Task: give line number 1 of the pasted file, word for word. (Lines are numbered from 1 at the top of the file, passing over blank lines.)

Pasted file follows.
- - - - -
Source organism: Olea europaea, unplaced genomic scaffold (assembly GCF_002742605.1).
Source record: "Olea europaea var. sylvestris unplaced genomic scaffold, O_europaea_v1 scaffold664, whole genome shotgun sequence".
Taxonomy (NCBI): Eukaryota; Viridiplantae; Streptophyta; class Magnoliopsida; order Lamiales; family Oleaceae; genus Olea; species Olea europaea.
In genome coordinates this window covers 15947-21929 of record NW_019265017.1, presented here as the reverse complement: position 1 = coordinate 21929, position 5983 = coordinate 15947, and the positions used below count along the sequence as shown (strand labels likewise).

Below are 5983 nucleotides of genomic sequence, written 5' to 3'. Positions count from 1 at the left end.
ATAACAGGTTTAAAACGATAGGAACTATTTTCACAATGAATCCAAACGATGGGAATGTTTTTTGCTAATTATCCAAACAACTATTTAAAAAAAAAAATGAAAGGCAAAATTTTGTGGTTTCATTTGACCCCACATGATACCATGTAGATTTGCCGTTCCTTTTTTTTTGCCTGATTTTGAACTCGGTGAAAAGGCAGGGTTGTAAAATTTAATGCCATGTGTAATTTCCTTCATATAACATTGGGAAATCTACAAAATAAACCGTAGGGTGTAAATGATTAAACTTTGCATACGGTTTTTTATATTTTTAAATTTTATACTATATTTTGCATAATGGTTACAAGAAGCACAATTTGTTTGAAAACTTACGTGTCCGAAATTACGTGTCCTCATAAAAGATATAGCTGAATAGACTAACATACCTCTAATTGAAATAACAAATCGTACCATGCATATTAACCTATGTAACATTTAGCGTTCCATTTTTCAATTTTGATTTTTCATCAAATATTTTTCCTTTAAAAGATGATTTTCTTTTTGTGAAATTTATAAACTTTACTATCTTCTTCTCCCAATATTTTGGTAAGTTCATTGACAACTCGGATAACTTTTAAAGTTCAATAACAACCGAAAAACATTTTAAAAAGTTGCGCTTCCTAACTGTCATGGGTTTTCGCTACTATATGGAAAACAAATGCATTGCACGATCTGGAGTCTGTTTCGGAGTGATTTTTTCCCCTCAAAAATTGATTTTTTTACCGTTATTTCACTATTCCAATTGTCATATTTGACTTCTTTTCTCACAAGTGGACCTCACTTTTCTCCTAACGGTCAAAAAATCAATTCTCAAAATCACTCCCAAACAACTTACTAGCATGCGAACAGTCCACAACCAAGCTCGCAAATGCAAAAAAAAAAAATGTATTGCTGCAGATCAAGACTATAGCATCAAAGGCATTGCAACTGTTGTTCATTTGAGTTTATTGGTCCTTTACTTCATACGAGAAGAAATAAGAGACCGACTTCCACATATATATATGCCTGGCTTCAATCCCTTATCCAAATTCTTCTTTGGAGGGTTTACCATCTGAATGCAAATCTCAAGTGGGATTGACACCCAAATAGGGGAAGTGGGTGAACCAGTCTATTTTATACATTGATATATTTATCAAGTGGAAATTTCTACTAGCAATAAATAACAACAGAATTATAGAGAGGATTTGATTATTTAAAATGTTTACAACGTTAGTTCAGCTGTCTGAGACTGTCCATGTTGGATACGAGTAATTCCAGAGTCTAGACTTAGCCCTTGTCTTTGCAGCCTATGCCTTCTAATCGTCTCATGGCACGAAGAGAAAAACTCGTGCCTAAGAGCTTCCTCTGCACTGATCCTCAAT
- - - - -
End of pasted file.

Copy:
Source organism: Olea europaea, unplaced genomic scaffold (assembly GCF_002742605.1).